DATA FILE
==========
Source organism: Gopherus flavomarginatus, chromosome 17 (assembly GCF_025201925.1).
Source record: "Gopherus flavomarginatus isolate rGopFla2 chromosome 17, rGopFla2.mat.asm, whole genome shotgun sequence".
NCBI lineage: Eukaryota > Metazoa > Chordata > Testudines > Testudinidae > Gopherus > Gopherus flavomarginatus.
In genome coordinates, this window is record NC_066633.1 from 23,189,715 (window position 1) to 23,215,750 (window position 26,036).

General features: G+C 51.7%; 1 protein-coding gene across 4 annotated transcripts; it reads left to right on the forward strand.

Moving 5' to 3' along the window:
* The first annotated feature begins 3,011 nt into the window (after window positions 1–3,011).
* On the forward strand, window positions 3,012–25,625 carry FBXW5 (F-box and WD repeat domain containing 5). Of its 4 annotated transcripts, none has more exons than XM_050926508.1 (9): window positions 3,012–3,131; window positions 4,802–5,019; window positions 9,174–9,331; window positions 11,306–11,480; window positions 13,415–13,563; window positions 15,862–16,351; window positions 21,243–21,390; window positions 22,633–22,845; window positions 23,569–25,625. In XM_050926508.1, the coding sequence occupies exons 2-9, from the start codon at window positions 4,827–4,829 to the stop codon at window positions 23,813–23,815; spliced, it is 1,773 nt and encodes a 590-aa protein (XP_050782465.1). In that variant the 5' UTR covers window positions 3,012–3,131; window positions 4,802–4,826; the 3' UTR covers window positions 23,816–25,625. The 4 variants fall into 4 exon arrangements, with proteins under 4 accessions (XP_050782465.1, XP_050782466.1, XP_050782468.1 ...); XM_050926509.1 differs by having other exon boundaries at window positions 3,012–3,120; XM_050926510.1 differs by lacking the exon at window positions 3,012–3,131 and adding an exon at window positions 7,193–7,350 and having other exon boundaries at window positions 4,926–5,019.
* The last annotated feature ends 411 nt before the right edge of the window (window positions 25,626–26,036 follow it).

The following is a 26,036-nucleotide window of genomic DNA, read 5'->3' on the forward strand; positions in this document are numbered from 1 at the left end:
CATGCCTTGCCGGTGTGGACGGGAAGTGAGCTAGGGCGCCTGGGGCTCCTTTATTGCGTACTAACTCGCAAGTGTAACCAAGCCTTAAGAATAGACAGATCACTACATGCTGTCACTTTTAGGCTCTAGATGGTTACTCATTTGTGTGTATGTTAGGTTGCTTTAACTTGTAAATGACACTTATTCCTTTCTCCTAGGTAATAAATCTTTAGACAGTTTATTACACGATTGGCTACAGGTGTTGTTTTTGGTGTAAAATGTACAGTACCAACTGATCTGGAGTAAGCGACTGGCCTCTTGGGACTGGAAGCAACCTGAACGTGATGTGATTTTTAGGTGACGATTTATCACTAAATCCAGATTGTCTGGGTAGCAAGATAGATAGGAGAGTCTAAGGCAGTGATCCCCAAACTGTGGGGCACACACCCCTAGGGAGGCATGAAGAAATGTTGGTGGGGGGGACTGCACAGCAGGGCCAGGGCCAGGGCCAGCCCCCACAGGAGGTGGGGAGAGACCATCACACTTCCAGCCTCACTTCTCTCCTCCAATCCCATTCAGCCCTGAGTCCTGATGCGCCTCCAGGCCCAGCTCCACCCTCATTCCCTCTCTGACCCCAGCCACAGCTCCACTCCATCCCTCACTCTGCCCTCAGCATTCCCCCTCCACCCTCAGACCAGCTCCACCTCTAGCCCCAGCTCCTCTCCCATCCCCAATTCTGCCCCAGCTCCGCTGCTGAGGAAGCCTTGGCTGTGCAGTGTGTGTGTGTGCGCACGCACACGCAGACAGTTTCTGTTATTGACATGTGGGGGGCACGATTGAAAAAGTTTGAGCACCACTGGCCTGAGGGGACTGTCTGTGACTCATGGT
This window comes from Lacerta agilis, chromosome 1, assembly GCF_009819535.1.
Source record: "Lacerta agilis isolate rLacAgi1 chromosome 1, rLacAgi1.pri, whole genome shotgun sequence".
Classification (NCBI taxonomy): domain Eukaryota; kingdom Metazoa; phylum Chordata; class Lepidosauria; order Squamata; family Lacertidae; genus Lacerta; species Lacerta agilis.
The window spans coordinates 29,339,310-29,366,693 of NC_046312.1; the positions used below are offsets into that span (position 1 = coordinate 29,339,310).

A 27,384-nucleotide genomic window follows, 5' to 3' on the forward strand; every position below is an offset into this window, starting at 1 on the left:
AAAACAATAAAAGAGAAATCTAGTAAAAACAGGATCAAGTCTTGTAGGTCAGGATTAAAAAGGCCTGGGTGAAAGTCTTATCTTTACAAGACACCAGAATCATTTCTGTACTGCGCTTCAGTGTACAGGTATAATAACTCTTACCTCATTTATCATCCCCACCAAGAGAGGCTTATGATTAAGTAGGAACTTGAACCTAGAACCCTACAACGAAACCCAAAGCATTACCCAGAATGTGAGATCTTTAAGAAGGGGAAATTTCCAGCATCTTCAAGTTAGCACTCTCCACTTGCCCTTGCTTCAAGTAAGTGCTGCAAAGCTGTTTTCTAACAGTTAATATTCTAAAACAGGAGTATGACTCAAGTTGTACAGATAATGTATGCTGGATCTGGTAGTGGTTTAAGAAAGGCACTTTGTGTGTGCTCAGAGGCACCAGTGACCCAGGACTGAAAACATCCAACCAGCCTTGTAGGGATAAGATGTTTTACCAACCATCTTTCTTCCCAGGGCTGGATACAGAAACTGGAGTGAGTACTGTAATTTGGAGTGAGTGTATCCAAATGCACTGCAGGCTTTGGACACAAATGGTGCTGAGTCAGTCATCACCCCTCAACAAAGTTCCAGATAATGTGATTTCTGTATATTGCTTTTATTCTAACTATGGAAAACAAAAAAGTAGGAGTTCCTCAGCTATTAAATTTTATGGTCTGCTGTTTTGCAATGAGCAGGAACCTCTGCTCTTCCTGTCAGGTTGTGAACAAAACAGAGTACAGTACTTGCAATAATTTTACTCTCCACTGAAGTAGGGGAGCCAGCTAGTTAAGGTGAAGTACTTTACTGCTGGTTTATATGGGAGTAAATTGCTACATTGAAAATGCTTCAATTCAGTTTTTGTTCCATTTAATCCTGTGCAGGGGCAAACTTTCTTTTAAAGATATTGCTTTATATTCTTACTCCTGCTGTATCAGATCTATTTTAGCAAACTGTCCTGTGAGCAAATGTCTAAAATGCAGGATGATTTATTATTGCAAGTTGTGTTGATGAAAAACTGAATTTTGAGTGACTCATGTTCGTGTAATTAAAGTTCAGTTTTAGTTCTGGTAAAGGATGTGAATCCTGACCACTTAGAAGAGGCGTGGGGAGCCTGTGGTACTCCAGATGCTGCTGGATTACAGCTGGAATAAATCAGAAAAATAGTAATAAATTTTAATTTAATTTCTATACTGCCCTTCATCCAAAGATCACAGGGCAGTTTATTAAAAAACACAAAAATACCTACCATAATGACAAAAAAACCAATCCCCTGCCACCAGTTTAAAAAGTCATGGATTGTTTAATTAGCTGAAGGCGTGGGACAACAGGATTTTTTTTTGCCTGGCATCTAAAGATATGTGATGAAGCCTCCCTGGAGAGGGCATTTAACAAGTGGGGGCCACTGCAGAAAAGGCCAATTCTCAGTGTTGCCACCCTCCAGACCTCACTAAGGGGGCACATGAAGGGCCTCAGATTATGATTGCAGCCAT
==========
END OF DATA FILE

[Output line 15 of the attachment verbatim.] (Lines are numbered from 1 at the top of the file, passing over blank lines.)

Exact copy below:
The window spans coordinates 29,339,310-29,366,693 of NC_046312.1; the positions used below are offsets into that span (position 1 = coordinate 29,339,310).